The U.S. Supreme Court ruled on Monday that employees at a U.S. Steel Corp. plant do not have to be paid for the time they spend “donning and doffing” safety gear before and after their shifts.
The nine justices were unanimous in the ruling.
Federal labor law excludes “changing clothes” from the time for which unionized employees must be paid, unless they have negotiated otherwise.
Writing on behalf of the court, Justice Antonin Scalia said the time spent putting on safety gear was not subject to compensation because it was not sufficiently different from “changing clothes.”
He mentioned such items as pants, hardhats and leggings as “commonly regarded as articles of dress.”
Scalia conceded that safety glasses, ear plugs and respirators, which the workers also wear, are not generally viewed as clothes, but he said a ruling separating different types of items would create a problem for judges handling such cases.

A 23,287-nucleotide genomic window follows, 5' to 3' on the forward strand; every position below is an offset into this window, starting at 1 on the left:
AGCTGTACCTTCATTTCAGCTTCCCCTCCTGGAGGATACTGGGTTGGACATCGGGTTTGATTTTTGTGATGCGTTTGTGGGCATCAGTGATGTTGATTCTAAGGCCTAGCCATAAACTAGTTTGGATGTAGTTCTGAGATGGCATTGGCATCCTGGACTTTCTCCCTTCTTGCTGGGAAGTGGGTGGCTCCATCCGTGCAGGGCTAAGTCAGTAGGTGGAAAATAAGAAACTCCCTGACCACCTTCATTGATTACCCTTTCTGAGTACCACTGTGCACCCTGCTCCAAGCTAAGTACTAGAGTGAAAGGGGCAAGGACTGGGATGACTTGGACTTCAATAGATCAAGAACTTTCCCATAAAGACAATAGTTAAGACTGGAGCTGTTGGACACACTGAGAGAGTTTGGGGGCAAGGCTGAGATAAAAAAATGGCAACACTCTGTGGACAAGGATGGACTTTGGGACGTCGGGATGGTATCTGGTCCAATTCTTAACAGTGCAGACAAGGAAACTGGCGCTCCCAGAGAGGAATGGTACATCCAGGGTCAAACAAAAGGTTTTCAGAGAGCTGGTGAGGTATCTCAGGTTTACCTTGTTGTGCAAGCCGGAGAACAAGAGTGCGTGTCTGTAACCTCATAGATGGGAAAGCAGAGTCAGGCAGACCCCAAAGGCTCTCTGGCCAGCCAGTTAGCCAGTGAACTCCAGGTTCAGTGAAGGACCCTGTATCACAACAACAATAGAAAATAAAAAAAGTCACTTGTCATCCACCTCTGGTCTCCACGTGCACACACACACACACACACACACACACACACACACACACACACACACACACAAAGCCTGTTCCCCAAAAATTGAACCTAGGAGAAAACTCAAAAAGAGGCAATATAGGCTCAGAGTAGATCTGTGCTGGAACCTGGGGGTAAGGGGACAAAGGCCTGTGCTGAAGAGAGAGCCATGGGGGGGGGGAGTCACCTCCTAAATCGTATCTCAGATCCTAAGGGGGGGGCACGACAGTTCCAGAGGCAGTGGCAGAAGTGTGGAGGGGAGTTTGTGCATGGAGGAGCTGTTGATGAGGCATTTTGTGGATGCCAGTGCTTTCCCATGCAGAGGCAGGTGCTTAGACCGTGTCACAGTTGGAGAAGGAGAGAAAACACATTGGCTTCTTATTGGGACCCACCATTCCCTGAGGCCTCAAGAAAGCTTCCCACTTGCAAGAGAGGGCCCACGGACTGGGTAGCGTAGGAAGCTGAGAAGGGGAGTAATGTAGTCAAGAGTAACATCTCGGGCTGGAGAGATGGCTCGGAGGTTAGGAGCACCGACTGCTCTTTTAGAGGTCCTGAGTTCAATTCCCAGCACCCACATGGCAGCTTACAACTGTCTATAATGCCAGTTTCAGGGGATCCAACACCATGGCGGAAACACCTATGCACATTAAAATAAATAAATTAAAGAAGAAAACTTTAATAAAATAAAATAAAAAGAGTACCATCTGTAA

It is unlikely that Congress intended to “convert federal judges into time-study professionals,” Scalia wrote.
Roughly 800 current and former workers at U.S. Steel’s Gary, Indiana, plant said flame-retardant jackets and pants, work gloves, wristlets, hard hats and other items they have to wear are “personal protective equipment,” not clothing.
U.S. Steel disagreed, saying any wearable item is clothing. As a result, it said it should not have to pay unionized employees for “donning and doffing.”
The case is Sandifer v. United States Steel Corporation, U.S. Supreme Court, No. 12-417.
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